X:1 T:Dixie’s Land M:2/4 L:1/8 S:Anonymous 1862 American music manuscript collection (p. 7) N: https://archive.org/stream/MerryMen/MUMSS-00079#page/n0/mode/2up Z:AK/Fiddler’s Companion K:D (A/F/)|DD (D/E/F/G/)|AAAF|BBB>A|(B>A) (B/c/d/e/)| f3 (d/B/)|d3 (A/F/)|A3 E/F/|D3:| |:(3A/B/c/|B d2B|e3B|e3 (3A/B/c/|dfe>d|Bcd>B| AFdF|F E2F|D3F|E3B|AF d>f|ed2 F| D3F|E3B|AF f>d|e d3!D.C.!:|]
DIXIE. American, Air or March (2/4 time). D Major (Phillips): G Major (Mattson & Walz, Sweet): C Major (Person). Standard tuning (fiddle). AAB (Person, Sweet): AABB (Mattson & Walz): AABB' (Phillips). Composition of the tune is usually credited to 19th century black-face minstrel Daniel Decatur Emmett, however, Howard and Judith Rose Sacks in their 1993 book Way Up North in Dixie (Smithsonian Institution Press) make a compelling case for its origin within the African-American community. Their thesis is that it was a black folk song taught to Emmett by African-Americans Ben and Lew Snowdon, fiddler, banjoist and entertainers from Emmett's home town, Mt. Vernon, Ohio. Another plausible explanation the Sacks report is that the tune derived from a collaborative process in the friendship and musical cross-fertilization of the Snowden family and Dan Emmett. Though the exact date of composition is unknown, the melody appears listed in a playbill of April 4, 1859 for a performance of Bryant's Minstrels in New York City, which predates its first Southern performance in New Orleans on April 9, 1860 (at the Varieties Theater, performed in a march and drill routine by forty female performers dressed as Zouaves). In a program from a later performance by Bryant's Minstrels (1861) it is explained that "As many inquiries have been made in regard to the meaning of 'Dixie Land', and as to its location, it may be well to remark that, with the Southern Negroes, Dixie Land is but another name for home" (Fuld, 1966). Regarding the origin of the word 'Dixie', Fuld speculates that it is of English origin as it is a family name dating back to the 14th century or earlier, some of whose members emigrated to both the Massachusetts and Carolina colonies as far back as 1629 (in the first great migration from England, mostly of East Anglia Puritans). See Fuld, The Book of World-Famous Music, 1966/1971, pp. 196–199 for a comprehensive discussion of the early printing history of the tune. Whatever its origins, it is inextricably credited to Dan Emmett. When the old minstrel died in 1904 in Mt. Vernon (Ohio), a band played several hymns at his gravesite. The last tune, as his casket was being lowered, was "Dixie."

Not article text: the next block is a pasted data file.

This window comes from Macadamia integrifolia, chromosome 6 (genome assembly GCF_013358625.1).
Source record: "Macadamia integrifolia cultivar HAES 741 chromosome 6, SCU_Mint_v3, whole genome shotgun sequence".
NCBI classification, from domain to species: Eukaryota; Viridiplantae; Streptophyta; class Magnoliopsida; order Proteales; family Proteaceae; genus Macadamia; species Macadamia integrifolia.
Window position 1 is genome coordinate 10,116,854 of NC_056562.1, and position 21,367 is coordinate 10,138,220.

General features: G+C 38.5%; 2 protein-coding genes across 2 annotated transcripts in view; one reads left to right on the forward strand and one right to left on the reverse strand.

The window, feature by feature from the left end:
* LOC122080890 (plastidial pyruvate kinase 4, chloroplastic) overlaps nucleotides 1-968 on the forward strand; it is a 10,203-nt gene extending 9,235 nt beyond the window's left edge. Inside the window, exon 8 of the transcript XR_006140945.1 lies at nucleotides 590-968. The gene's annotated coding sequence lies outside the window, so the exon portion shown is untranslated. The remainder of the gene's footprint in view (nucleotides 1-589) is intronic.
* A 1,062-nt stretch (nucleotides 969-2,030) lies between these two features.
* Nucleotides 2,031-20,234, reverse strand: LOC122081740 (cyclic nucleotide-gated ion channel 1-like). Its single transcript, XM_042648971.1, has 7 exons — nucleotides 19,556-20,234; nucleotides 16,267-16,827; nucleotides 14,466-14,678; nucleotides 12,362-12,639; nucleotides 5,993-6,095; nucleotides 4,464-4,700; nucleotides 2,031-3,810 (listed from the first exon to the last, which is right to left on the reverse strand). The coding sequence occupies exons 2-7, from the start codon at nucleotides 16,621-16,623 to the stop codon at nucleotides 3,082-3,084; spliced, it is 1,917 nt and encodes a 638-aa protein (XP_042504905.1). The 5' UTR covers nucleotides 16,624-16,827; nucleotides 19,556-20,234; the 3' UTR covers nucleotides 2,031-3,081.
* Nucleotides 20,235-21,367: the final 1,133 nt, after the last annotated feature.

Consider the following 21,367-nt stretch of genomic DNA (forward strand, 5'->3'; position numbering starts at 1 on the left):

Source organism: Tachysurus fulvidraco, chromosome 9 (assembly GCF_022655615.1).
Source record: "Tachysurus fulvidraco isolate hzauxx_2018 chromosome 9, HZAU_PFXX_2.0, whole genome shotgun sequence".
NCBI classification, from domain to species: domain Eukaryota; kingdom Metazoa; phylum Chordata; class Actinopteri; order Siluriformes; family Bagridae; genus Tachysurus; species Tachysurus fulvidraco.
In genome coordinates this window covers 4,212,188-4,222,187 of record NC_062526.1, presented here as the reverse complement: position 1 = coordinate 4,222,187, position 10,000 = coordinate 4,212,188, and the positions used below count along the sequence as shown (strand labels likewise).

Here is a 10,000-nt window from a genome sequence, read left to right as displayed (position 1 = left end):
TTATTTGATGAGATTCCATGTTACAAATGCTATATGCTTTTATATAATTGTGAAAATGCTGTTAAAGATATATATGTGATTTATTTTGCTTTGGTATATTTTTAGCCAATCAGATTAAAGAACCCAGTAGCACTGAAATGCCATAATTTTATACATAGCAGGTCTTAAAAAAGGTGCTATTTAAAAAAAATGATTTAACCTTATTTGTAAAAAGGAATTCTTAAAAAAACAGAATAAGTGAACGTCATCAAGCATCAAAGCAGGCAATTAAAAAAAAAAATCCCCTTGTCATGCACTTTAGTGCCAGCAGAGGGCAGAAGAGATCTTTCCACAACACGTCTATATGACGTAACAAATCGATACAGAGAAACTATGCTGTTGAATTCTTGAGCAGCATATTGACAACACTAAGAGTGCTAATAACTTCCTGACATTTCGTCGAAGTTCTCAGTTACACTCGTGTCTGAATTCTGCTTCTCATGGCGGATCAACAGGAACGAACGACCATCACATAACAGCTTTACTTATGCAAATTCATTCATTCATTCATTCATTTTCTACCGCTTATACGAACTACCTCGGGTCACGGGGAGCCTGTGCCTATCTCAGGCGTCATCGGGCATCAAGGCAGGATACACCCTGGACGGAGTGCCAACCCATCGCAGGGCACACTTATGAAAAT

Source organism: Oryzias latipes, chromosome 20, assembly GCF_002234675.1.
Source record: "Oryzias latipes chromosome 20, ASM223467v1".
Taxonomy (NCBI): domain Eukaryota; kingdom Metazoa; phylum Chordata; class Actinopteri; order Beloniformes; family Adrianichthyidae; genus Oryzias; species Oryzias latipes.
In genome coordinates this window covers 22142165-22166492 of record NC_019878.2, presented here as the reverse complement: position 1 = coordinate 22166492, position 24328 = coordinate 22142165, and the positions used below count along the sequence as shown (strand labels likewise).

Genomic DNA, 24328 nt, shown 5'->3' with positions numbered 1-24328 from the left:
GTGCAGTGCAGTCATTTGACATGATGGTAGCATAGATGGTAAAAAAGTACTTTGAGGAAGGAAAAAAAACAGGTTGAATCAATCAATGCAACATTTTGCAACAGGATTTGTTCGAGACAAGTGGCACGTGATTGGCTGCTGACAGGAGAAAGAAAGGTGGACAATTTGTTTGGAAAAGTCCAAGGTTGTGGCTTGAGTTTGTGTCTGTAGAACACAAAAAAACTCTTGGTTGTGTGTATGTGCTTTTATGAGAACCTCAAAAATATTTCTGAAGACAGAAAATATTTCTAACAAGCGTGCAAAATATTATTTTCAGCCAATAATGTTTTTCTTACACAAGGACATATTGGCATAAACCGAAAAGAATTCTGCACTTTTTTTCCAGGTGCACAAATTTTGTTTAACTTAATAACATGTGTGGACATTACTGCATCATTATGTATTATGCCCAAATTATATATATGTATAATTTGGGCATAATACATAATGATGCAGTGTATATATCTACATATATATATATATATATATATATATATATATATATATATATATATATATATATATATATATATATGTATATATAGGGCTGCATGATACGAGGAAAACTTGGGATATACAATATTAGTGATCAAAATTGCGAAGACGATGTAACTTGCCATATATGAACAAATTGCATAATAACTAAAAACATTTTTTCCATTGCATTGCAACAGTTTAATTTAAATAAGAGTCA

The tune became fused with the secessionist cause in the American Civil War, to the extent that over one hundred years later it was banned in a number of schools in deference to African-American students who felt that it still carried racist associations. It was played at the inauguration of Confederate President Jefferson Davis in 1861, which indicates the rapid dissemination of the melody as a symbol of Southern pride. Having been popularized during that 19th century conflict, it was disseminated into tradition through discharged soldiers (Cauthen, 1990) and could be regularly heard throughout the South for many decades following that conflict. It was, for example, in the repertory of Alabama fiddler D. Dix Hollis and Civil War fiddler Ben Smith (a Georgian in the Twelfth Alabama Regiment), among other citations of the tune in Alabama by Cauthen (1990). The old Raleigh News and Observer (Sept. 4, 1910) records the tune as being in the repertoire of fiddler SS. Ransdell (Louisburg, Wake County, N.C.), who competed in numerous fiddlers contests held every year in Raleigh before World War I. After he played "Dixie", Ransdell told a reporter: "I'm an old Confederate veteran but I'd like to play the 'Yankee Doodle', if I could only play the Doodle part and leave the Yankee off." President Abraham Lincoln is said to have been quite fond of the tune, even during the war years, and upon occasion asked Union bands to play the melody.
A version was recorded by Uncle Am Stuart (b. 1856, Morristown, Tenn.) for Vocalion in 1924, and it was one of the first tunes ever recorded (1925) by Fiddlin' Doc Roberts (east-central Tennessee). Richard Nevins (1973) says this is the most syncopated selection the Skillet Lickers ever recorded.
Interestingly, the title appears in a list of tunes in his repertoire brought by Philip Goodman, the last professional and traditional piper in Farney, County Louth, Ireland, to the Feis Ceoil in Belfast in 1898 (Breathnach, 1997). While mostly traditional in his repertoire, Goodman regularly played several novelty or 'popular' tunes, this one (which he called "Dicksie's Land") perhaps for Irish veterans of the American Civil War, of which there were many. He also played "Yankee Doodle." "Dicksey Land" also was entered into the mid-19th music manuscript collection of County Cork uilleann piper and cleric James Goodman (3/45a), and into the 1883 music manuscript collection of County Leitrim fiddler Stephen Grier ("Dixey's Land").